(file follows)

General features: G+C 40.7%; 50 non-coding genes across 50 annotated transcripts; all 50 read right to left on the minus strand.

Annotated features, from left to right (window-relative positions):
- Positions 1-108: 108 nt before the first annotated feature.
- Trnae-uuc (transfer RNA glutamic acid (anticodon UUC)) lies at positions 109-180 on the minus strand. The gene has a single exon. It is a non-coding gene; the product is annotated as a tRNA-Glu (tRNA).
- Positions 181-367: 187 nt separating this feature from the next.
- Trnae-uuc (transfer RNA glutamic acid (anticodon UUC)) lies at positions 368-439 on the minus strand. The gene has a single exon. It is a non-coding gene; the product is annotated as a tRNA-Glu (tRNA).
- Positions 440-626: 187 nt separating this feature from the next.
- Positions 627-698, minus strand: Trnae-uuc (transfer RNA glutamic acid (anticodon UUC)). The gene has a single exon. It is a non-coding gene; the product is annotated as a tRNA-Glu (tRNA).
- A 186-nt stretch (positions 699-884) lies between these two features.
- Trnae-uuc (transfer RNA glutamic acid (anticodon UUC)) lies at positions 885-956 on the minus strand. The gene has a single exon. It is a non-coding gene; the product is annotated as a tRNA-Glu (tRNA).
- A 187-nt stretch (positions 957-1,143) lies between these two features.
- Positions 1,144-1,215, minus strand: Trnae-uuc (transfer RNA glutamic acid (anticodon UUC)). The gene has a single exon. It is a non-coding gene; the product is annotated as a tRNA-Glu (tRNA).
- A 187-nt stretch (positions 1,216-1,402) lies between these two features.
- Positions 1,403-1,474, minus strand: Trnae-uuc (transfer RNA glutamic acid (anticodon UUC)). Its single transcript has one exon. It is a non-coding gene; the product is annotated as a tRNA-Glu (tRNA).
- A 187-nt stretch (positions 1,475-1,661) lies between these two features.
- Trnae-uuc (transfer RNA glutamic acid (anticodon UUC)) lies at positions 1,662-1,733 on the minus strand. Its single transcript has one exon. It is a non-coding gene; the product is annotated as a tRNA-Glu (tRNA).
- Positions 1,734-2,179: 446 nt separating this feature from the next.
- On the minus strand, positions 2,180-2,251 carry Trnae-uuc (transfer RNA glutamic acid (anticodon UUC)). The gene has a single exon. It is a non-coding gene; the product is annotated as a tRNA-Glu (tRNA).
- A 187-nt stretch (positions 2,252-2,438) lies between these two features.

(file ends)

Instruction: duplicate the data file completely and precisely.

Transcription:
General features: G+C 40.7%; 50 non-coding genes across 50 annotated transcripts; all 50 read right to left on the minus strand.

Annotated features, from left to right (window-relative positions):
- Positions 1-108: 108 nt before the first annotated feature.
- Trnae-uuc (transfer RNA glutamic acid (anticodon UUC)) lies at positions 109-180 on the minus strand. The gene has a single exon. It is a non-coding gene; the product is annotated as a tRNA-Glu (tRNA).
- Positions 181-367: 187 nt separating this feature from the next.
- Trnae-uuc (transfer RNA glutamic acid (anticodon UUC)) lies at positions 368-439 on the minus strand. The gene has a single exon. It is a non-coding gene; the product is annotated as a tRNA-Glu (tRNA).
- Positions 440-626: 187 nt separating this feature from the next.
- Positions 627-698, minus strand: Trnae-uuc (transfer RNA glutamic acid (anticodon UUC)). The gene has a single exon. It is a non-coding gene; the product is annotated as a tRNA-Glu (tRNA).
- A 186-nt stretch (positions 699-884) lies between these two features.
- Trnae-uuc (transfer RNA glutamic acid (anticodon UUC)) lies at positions 885-956 on the minus strand. The gene has a single exon. It is a non-coding gene; the product is annotated as a tRNA-Glu (tRNA).
- A 187-nt stretch (positions 957-1,143) lies between these two features.
- Positions 1,144-1,215, minus strand: Trnae-uuc (transfer RNA glutamic acid (anticodon UUC)). The gene has a single exon. It is a non-coding gene; the product is annotated as a tRNA-Glu (tRNA).
- A 187-nt stretch (positions 1,216-1,402) lies between these two features.
- Positions 1,403-1,474, minus strand: Trnae-uuc (transfer RNA glutamic acid (anticodon UUC)). Its single transcript has one exon. It is a non-coding gene; the product is annotated as a tRNA-Glu (tRNA).
- A 187-nt stretch (positions 1,475-1,661) lies between these two features.
- Trnae-uuc (transfer RNA glutamic acid (anticodon UUC)) lies at positions 1,662-1,733 on the minus strand. Its single transcript has one exon. It is a non-coding gene; the product is annotated as a tRNA-Glu (tRNA).
- Positions 1,734-2,179: 446 nt separating this feature from the next.
- On the minus strand, positions 2,180-2,251 carry Trnae-uuc (transfer RNA glutamic acid (anticodon UUC)). The gene has a single exon. It is a non-coding gene; the product is annotated as a tRNA-Glu (tRNA).
- A 187-nt stretch (positions 2,252-2,438) lies between these two features.